“Right now, I feel way better than I did before,” Comrie told InGoal mid-season. “I feel more flexible, quicker side to side, stronger and more stable in my movements. I feel like I have more mobility in the butterfly and probably a little bit wider butterfly too. I have always been a flexible guy, but right now, I can get in and out of the splits way quicker than I have been able to before. Not only that, but I feel like I am more stable in the butterfly and more stable in the splits and when I have to get athletic in my movements. I feel like I have more body control and body awareness when I make those movements.”

Alex Nedeljkovic

Carolina Hurricanes (2nd round, 37th overall)

American, 5-foot-11, 19o pounds, played for Plymouth in OHL

NedelijkovicSee full GIF album

Undersized by modern ideals for NHL goaltending, the 5-foot-11 Nedeljkovic jumped up the scouting lists after earning key starts two seasons ago ahead of Plymouth incumbent Matt Mahalak, who was a sixth-round pick of the Hurricanes in 2011. He stayed there by following it up with an impressive second season in 2013-14, earning OHL Goaltender of the Year honours and backstopping the U.S. to gold at the 2014 World Under-18 Championship in Finland. Nedeljkovic went slightly ahead of his projection as the fourth-ranked North American goalie by NHL Central Scouting and becomes the 17th Plymouth player picked by the Hurricanes in 21 years – both teams are owned by Peter Karmanos – but this is hardly a hockey nepotism pick. When InGoal caught up with the Ohio native his maturity in this interview was impressive.

Judging by the GIF album, so is his reactionary ability and compete level.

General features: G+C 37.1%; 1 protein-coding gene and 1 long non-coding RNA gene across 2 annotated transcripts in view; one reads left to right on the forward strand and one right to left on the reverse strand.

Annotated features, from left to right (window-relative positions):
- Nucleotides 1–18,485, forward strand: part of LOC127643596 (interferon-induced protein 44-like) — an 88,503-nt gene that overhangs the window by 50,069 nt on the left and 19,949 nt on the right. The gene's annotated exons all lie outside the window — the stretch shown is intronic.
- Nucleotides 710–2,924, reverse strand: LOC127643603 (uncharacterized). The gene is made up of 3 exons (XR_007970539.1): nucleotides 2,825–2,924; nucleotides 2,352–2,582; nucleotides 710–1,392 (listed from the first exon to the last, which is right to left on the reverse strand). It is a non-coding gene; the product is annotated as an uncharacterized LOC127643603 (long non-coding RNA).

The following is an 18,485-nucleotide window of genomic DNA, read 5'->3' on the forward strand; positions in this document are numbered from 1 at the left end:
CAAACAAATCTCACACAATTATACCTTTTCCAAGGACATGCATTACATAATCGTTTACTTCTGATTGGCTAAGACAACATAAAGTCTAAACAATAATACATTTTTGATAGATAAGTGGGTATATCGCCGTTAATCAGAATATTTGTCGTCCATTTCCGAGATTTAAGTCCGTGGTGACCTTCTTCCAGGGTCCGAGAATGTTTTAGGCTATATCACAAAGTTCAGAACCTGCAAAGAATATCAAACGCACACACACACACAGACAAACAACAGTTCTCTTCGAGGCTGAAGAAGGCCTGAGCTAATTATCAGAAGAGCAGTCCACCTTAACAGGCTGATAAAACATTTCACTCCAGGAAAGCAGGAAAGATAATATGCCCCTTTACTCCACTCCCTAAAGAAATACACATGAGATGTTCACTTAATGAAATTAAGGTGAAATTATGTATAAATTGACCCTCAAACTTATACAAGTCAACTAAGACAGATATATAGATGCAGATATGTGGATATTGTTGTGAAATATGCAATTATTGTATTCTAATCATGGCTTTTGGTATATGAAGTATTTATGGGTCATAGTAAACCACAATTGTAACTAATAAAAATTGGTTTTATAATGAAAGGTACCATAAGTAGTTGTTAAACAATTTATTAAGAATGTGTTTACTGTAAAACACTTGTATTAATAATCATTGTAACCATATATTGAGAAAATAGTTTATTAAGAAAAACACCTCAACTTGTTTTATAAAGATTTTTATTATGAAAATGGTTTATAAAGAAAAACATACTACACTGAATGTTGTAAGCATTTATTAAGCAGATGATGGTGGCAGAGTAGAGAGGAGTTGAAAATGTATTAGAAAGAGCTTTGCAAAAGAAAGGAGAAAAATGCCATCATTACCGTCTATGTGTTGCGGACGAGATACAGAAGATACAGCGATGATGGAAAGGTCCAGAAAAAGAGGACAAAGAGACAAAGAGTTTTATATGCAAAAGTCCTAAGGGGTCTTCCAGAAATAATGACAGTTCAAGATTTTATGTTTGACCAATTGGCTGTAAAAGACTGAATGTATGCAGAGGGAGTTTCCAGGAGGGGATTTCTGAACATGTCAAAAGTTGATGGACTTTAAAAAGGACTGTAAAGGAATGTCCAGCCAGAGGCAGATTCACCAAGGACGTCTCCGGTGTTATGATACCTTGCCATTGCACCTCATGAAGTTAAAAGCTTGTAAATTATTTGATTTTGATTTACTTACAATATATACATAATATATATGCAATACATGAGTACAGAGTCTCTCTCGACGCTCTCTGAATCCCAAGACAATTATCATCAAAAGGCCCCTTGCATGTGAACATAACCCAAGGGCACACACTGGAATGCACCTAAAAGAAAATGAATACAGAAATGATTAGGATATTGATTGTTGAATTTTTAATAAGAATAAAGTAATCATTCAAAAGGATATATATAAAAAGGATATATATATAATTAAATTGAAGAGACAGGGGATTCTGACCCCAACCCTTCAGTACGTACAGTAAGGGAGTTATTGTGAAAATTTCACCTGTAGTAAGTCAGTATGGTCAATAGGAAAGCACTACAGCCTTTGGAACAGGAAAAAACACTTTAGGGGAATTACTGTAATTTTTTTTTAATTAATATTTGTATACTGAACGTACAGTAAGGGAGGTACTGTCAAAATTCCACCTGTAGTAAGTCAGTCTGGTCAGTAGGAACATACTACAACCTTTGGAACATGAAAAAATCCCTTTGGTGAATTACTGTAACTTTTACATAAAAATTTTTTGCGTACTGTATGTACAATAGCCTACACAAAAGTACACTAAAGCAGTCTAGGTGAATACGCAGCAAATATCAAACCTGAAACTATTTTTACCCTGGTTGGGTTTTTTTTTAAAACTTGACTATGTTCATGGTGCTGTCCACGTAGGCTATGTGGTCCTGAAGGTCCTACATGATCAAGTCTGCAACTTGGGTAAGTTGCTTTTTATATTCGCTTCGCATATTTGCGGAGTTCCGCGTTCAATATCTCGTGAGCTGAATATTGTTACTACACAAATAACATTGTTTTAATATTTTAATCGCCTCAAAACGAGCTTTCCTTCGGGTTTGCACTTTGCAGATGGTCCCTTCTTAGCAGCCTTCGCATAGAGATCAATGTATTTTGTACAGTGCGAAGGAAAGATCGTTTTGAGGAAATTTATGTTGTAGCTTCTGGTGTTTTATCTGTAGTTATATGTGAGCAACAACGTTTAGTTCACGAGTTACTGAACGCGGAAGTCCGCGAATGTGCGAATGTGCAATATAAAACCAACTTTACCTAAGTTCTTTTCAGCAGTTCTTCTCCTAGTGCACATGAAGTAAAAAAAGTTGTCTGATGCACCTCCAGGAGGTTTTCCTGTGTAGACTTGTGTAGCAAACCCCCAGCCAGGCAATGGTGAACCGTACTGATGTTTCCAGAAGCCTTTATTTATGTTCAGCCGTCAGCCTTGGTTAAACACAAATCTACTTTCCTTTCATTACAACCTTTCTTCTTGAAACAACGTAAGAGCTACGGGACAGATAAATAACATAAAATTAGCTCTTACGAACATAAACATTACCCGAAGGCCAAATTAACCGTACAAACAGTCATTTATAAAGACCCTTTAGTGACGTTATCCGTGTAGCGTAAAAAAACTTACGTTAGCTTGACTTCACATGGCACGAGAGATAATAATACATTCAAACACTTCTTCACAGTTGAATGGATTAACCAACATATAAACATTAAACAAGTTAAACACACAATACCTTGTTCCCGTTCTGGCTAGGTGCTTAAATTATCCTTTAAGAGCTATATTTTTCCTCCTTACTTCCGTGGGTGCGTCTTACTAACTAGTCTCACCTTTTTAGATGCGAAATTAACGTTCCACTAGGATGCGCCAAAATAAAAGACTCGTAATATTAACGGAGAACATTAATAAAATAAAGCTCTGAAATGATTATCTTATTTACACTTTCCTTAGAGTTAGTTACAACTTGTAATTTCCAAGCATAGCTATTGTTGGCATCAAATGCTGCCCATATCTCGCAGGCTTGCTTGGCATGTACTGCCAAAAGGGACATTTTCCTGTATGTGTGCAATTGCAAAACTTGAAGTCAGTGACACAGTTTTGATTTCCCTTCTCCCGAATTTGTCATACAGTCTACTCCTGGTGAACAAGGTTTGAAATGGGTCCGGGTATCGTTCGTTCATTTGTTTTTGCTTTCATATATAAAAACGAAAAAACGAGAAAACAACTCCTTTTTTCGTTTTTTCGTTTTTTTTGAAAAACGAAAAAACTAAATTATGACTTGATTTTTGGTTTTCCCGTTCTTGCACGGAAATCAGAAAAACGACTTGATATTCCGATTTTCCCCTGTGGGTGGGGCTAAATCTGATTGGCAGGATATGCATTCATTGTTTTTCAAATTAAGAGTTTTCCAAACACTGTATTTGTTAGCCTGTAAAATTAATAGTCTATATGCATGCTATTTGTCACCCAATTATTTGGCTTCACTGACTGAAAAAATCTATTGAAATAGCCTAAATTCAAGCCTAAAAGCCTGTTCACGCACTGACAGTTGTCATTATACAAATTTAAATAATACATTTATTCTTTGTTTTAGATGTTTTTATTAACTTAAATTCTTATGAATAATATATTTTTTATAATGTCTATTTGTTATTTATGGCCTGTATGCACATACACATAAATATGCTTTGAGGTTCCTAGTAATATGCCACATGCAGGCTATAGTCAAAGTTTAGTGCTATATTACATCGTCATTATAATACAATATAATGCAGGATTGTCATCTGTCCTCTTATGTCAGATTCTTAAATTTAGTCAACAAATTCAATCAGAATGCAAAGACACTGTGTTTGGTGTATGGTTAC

“I never give up on a play. I’m always battling and competing no matter what the score is,” he told the Carolina News and Observer.

Vitek Vanecek

Washington Capitals (2nd round, 39th overall)

Czech, 6-foot, 165 pounds, played for HC Bílí Tygri Liberec Jr.

VanecekSee full GIF album

The Capitals went well off the board to make this athletic Czech the fourth goalie selected in the draft. Vanecek was ranked eighth among European goaltenders by NHL Central Scouting, but according to the draft story in the Washington Post, the Capitals were impressed enough with his performance at tournament last summer and again at this year’s Under-18 World Championships to reach a little.

“We thought he was one of the reasons why the Czech team had such a good tournament,” assistant general manager Ross Mahoney told The Post. “Very athletic, very competitive. That’s probably the qualities that made him most attractive to us. We didn’t think he’d be later. You target certain players and do everything you can to try to move up to take them. We’re really happy to have the opportunity to take him.”

 

Brandon Halverson

New York Rangers (2nd round, 59th overall)

Canadian, 6-foot-4, 176 pounds, played for Sault Ste. Marie Greyhounds in OHL

HalversonSee full GIF album

The Rangers were open about adding a goaltender for the future at this year’s NHL Draft when they talked with the Blueshirts United blog, and they made good on that promise with two picks that Gordie Clark, the Rangers Director Player Personnel forecast as being “four, five, six years away from being at the NHL level.” Which sounds about right given the contract extension for Henrik Lundqvist.

Halverson was the first of two goalies picked by the Rangers. The sixth-ranked North American goalie by NHL Central Scouting, Halverson played 19 games in the OHL as the backup to Pittsburgh Penguins prospect Matt Murray, posting a .904 save percentage, so this pick is about size, potential and the possibility of fitting into goalie guru Benoit Allaire’s style preference.

“We’ve always had the philosophy that we just don’t want to take any (goaltender) if we think he’s going to be a back up some day, we want a No. 1,” Clark told Blueshirts United of Halverson, the highest picked Rangers goalie in seven years.

Jonas Johansson

Buffalo Sabres (3rd round, 61st overall)

Swedish, 6-foot-4, 187 pounds, played for Brynas in Swedish U-20

JohanssonSee full GIF album